https://cci-ghc.ca/events/2020/09/14/enhanced-directors-virtual-course-series-part-1-of-8

CCI GHC CondoTalk (September 15 at 12 noon)

The Golden Horseshoe Chapter of CCI is hosting a virtual webinar over lunch to discuss the authority of the board of directors and dealing with difficult owners. Register now:

https://cci-ghc.ca/events/2020/09/15/condotalk-that-owner-did-what

CAI’s First Virtual Condo Conference (September 16th and 17th)

CAI Canada is holding a two-day virtual conference. The conference includes a virtual exhibit hall with numerous opportunities to chat with exhibitors. There are also various sessions planned, including a keynote, a legal panel, COVID panel, and concurrent sessions on maintenance projects, AGMs, telecommunications, ethics, electric vehicles, and chargebacks. Register now:

https://bondexec.eventsair.com/cai2020/reg2020/Site/Register

CCI London’s AGM & Special Presentation (September 22, 2020 at 11:30 am)

CCI London is hosting its AGM using Zoom with a special presentation on condo safety to follow the business portion of the meeting. Register now:

https://www.cci-sw.on.ca/events/2020/09/22/annual-general-meeting-special-presentation

Lastly, remember to save the date for the CCI Grand River Chapter’s first virtual condo conference on November 20 and 21. The Friday is for property managers only and includes a legal panel discussion. The Saturday is open for all members and non-members and will include 3 concurrent sessions, a Q & A session, and exhibitor hall. Registration and sponsorship opportunities will be available starting September 15, 2020! Space is limited.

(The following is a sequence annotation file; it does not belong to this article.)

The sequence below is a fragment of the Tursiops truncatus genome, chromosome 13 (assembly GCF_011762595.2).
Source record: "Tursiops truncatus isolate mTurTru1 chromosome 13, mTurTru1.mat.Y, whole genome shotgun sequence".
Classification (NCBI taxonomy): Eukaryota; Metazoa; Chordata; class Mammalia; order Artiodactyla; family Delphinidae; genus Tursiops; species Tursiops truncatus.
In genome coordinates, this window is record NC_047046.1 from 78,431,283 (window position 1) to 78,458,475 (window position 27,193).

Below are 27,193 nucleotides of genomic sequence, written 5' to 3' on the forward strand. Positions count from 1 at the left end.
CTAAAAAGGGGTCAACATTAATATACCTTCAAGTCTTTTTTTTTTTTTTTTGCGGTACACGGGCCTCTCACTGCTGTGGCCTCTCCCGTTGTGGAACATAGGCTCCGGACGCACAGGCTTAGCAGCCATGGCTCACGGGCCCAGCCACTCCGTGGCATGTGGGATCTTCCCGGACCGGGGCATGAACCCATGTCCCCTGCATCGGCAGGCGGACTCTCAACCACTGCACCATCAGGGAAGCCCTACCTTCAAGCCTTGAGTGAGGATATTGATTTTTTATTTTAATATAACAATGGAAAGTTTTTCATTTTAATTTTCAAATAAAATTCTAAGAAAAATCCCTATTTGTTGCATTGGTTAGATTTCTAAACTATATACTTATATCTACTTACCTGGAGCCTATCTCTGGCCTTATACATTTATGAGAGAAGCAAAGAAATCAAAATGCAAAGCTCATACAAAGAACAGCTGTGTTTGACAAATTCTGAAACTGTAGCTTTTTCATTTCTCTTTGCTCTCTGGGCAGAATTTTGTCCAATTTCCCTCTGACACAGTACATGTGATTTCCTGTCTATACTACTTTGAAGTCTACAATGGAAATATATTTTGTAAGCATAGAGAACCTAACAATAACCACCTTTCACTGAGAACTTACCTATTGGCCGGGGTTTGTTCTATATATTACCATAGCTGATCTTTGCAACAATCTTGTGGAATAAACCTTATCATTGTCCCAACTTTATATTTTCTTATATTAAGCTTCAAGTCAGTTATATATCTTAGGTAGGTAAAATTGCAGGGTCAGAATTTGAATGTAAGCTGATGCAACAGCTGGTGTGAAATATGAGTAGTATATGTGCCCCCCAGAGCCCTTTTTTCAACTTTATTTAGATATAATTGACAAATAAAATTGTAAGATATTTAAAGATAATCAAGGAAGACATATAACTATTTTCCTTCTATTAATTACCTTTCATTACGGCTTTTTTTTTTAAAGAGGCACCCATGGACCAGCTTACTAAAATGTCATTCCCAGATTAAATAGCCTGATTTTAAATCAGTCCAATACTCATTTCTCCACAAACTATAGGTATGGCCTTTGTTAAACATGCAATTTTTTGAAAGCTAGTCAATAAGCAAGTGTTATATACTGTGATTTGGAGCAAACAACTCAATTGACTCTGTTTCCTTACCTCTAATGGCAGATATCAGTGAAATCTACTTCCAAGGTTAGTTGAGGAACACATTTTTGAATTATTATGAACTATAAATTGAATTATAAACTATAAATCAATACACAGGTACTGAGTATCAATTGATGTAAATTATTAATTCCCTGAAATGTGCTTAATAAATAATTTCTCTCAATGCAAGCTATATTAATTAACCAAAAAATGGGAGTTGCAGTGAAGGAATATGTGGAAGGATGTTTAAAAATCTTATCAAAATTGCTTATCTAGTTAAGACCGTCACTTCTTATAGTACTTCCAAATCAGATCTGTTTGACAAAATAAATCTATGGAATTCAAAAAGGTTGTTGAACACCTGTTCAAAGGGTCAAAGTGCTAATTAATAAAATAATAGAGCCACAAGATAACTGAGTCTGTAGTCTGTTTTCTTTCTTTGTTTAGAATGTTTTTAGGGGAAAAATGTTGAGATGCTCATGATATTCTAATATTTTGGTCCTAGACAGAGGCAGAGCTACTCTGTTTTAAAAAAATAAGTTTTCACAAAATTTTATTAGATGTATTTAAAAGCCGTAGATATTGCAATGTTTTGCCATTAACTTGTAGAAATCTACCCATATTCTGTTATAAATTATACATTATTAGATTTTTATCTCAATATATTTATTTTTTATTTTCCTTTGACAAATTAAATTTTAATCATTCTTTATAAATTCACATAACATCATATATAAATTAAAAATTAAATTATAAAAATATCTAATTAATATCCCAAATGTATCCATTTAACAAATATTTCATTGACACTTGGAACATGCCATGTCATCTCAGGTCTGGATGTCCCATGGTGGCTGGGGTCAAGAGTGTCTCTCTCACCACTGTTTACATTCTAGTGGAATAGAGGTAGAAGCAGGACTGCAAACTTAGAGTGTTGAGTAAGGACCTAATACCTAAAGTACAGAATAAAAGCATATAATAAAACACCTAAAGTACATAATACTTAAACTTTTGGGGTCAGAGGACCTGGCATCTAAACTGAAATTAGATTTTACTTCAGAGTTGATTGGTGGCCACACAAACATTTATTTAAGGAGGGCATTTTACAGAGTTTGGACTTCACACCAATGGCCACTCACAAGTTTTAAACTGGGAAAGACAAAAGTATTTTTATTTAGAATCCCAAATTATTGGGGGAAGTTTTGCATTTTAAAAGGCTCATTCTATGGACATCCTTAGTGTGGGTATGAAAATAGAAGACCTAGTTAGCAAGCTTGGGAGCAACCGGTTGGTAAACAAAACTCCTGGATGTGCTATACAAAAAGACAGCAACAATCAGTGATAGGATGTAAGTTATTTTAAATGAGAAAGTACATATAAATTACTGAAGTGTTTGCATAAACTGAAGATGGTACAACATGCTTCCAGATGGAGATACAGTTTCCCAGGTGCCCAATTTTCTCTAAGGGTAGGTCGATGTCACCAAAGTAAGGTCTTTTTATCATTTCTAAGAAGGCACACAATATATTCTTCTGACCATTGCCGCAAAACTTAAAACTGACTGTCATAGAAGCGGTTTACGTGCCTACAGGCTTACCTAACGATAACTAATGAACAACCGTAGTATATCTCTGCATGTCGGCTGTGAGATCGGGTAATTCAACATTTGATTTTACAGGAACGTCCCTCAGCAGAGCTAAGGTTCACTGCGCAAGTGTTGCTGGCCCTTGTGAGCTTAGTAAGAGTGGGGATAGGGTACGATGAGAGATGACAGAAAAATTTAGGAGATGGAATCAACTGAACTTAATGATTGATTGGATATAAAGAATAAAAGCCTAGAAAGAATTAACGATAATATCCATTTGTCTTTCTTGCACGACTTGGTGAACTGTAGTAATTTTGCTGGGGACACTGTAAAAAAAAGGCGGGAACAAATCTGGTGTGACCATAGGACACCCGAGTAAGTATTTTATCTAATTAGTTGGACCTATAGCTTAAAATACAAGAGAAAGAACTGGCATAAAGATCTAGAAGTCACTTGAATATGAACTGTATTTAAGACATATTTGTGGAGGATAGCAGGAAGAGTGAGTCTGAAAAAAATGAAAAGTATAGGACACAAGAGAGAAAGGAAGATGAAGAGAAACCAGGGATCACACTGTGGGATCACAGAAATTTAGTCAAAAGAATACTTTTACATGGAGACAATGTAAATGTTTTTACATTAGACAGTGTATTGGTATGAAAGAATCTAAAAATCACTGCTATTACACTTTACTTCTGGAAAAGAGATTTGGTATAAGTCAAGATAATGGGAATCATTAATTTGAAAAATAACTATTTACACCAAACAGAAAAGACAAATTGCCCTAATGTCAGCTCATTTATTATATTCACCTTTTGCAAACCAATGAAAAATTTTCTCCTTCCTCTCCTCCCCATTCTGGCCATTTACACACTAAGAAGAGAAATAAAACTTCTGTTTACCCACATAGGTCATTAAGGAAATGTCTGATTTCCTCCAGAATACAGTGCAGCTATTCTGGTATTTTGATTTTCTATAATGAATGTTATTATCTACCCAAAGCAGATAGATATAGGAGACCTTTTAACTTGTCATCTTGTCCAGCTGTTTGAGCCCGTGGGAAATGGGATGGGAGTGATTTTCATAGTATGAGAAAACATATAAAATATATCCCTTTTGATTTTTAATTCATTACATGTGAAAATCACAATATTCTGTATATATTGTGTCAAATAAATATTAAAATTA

The CAT is Growing…

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As you may know, Bill 159, Rebuilding Consumer Confidence Act, 2020, received royal assent on July 14, 2020. Ten statutes are affected by Bill 159, including the Condominium Act, 1998, the Condominium Management Services Act, 2015, and legislation related to the construction of condominiums. On August 25, 2020, a new regulation was made under the Condominium Act, 1998 (O.Reg. 465/20) to expand the jurisdiction of the Condominium Authority Tribunal (CAT).

On October 1, 2020, the CAT will start to hear disputes about people, pets and parking (as well as other disputes). The CAT’s jurisdiction is described in O.Reg. 179/17. Effective October 1, 2020, the following will be added to the regulation:

Note: On October 1, 2020, the day subsections 18 (1) and 19 (2) of Schedule 1 to the Rebuilding Consumer Confidence Act, 2020 come into force, subsection 1 (1) of the Regulation is amended by striking out “and” at the end of clause (b), by adding “and” at the end of clause (c) and by adding the following clause: (See: O. Reg. 465/20, s. 1 (1))

(d) subject to subsection (3), a dispute with respect to any of the following provisions of the declaration, by-laws or rules of a corporation:

(i) Provisions that prohibit, restrict or otherwise govern pets or other animals in a unit, the common elements or the assets, if any, of the corporation.

(ii) Provisions that prohibit, restrict or otherwise govern an automobile, motorcycle, van, truck, trailer, bus, mobile home, farm tractor, bicycle, motor-assisted bicycle, motorized snow vehicle, motorboat, rowboat, canoe, kayak, punt, sailboat, raft, aircraft, device used to facilitate the transport of a person with a disability, or any other vehicle drawn, propelled or driven by any kind of power, including muscular power, in a unit, the common elements or the assets, if any, of the corporation.